For our new readers, I’ve had to point out repeatedly, sometimes for angry comment writers, that I’m perfectly content to talk about how evolution shapes all sorts of human traits and behaviours; after all, I teach about human evolution, even lecturing on the evolution of the human brain. But what I think I differ on is that I do not see ‘evolutionary’ roots as identical to rational choice-style calculations of advantage. That is, too often ‘evolutionary’ arguments are indistinguishable from cost-benefit analyses that look more economic than evolutionary. To just come up with a ‘rational’ strategy that explains seemingly ‘irrational’ human behaviour (like being gay or committing suicide), showing that they really ‘make sense’ from some kind of benefit-calculating perspective, is not an ‘evolutionary’ account; it’s a functionalist account of a trait. Finding the ‘function’ or ‘evolutionary reason’ for a behaviour pattern in its benefit to the organism is resolutely NON-evolutionary.
An evolutionary explanation for a trait would have to account for how a trait might arise through evolutionary processes in time, including whether or not the trait might NOT be susceptible to natural selection because it did not fulfill the basic requirements of Darwin’s model (a) heritability, b) variation, and c) selective pressure). I suspect that many human behaviours fail to meet basic requirements such that natural selection might even applying to them because they are a) not inheritable, and b) do not significantly affect chance of survival to reproduction. Liking to have on one’s possession the remote control for the TV is probably going to fail on both accounts to even be a candidate for natural selection. (Again, this may be a REALLY dry version of English humour, and I shouldn’t even take it this seriously…)
I think that in one of my earlier posts, I mentioned the danger of economists wielding ‘evolutionary’ explanations for behaviour. The confluence of so-called ‘evolutionary’ explanations and cost-benefit analysis might explain why there’s the dangerous undertow of economistic thinking in some forms of evolutionary psychology. At it’s best, this sort of thinking can be adaptationist, assuming that every trait, isolated from the whole organism, is individually selected and, therefore, must serve some evolutionary ‘purpose.’ Of course, individual traits are not selected in isolation; they are part of a whole organism which either succeeds or fails to pass on its DNA.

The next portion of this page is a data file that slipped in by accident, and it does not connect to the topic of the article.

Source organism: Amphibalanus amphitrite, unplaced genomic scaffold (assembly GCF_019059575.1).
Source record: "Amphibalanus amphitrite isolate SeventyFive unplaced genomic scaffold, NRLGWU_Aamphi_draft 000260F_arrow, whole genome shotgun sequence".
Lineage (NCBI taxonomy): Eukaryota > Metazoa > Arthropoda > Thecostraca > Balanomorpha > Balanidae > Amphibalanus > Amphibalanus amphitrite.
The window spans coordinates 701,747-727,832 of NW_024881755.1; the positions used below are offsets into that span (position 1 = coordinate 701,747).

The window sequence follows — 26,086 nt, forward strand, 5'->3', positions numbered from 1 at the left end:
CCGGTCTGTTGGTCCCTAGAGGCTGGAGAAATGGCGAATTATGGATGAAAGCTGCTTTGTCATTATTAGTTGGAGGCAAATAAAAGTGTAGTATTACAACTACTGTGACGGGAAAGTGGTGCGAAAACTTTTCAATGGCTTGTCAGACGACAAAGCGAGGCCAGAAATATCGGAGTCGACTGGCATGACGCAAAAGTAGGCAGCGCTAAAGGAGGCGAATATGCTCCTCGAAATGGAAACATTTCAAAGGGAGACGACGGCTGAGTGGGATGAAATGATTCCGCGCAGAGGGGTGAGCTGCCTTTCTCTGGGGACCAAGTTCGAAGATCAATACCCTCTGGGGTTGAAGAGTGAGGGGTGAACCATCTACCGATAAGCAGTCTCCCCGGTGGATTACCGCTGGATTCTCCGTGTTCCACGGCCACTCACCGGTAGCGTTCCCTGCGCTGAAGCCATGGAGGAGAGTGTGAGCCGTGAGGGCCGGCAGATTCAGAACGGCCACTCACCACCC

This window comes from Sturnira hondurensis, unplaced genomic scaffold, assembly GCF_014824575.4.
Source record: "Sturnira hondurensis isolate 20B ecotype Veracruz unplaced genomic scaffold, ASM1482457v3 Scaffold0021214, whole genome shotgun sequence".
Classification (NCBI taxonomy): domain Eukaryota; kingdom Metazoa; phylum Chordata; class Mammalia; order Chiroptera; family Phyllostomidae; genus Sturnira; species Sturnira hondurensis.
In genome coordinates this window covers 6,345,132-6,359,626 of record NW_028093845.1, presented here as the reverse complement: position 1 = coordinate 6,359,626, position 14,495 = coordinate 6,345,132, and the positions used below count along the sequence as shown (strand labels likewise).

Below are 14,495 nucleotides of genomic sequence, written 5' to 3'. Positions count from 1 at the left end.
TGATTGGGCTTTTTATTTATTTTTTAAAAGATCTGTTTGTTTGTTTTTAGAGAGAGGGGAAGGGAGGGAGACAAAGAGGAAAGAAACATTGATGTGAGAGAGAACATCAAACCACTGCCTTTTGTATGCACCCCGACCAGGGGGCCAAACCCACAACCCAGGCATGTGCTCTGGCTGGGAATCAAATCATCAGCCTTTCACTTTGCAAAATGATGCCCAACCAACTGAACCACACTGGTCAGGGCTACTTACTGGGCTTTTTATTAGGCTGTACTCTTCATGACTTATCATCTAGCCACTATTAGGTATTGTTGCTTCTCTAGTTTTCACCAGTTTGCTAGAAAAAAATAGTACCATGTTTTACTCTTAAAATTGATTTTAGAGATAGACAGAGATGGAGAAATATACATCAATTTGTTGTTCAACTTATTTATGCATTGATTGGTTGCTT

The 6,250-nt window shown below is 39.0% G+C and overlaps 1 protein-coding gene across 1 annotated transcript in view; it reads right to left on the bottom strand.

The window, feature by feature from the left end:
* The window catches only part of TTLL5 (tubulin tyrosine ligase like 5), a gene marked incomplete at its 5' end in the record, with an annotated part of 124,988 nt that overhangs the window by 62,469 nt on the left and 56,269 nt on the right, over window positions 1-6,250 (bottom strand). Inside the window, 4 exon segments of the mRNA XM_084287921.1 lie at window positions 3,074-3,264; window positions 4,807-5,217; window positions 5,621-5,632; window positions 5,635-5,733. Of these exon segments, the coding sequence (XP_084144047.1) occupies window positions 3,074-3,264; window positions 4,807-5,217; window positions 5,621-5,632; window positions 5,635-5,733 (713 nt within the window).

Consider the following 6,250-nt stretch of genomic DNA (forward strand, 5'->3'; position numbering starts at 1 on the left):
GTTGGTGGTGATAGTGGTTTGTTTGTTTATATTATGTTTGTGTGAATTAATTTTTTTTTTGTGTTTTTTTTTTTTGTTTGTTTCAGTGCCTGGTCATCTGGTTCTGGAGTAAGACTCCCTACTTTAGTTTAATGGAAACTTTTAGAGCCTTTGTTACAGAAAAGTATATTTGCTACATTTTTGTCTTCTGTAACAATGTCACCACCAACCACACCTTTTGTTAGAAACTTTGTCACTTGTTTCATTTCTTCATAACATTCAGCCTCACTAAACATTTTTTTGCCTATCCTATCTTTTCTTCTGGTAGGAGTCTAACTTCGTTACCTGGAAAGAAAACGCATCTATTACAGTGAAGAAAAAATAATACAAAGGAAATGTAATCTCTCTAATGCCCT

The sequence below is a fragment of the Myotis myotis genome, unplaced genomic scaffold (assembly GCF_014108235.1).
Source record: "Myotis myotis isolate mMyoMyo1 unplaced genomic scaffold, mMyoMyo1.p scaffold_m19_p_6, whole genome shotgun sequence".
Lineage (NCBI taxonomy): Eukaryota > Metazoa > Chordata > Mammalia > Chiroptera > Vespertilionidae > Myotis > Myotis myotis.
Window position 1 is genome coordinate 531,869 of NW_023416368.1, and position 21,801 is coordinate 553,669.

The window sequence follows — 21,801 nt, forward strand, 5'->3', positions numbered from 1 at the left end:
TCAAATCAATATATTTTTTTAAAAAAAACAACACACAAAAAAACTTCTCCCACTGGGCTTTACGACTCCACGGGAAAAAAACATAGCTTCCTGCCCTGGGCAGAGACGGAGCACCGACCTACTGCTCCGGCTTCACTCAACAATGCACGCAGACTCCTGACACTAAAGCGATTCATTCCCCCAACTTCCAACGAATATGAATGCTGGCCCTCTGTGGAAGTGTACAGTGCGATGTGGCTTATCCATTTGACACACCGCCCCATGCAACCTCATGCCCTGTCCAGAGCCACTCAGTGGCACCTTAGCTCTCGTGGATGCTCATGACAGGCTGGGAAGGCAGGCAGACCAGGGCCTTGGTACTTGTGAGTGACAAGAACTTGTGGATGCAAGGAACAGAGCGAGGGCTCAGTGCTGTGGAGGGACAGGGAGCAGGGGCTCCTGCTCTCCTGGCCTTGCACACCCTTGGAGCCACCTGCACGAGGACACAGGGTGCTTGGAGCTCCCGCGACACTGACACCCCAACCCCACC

But at its worst, cost-benefit ‘evolutionary’ explanations can be a kind of retroactive functionalism that completely denies the way that traits emerge over an evolutionary time scale, often through circuitous routes, with intermediate forms granting selective advantages for reasons that differ from the current function of an organ, trait or behaviour. That is, cost-benefit ‘evolutionary’ accounts are almost teleological, taking the current form as the cause, when it may be anything but the reason that a trait first arose in an organism.
Ultimately, it seems to me that ‘evolutionary psychology’ explanations in some of these exercises combine two highly speculative forms of thinking: first, a kind of loose economistic cost-benefit analysis that seldom actually calculates the real costs in energy or opportunities to an organism of a particular trait, and second, a conjecture about the prior evolutionary context that would have shaped that trait.
As recent research on bipedalism has revealed, actual evolutionary evidence such as paleoarchaeological remains can quickly undermine our accounts of how basic traits emerged, when they emerged, and what a plausible account of the emergence might include. In some of the crucial cases for evolutionary psychology, I’m not sure we know enough about the emergence of modern human sociality and the social lives of our ancestors to really confidently talk about how a modern psychological trait might have emerged (if we even concede that these psychological traits might be subject to selection — hey, I’m not the one who brought up the TV remote as one of the key questions for evolutionary pychology…). We don’t even know what hominin social life looked like 6 million years ago; is it so easy then to argue what it might have done to shape our modern behaviour?
I wouldn’t want to rule out the possibility of talking about behaviour, but I do think that back-figuring evolutionary theories on the basis of modern behaviour coupled with a cost-benefit story can be a dangerous way to go about doing evolutionary theory, especially if we’re not careful about what sorts of traits we’re going to include (e.g., tans, barbecues… you get my drift). It’s one thing to talk about reproduction or survival-related traits, another to discuss the mass psychology of modern institutions, like nation states.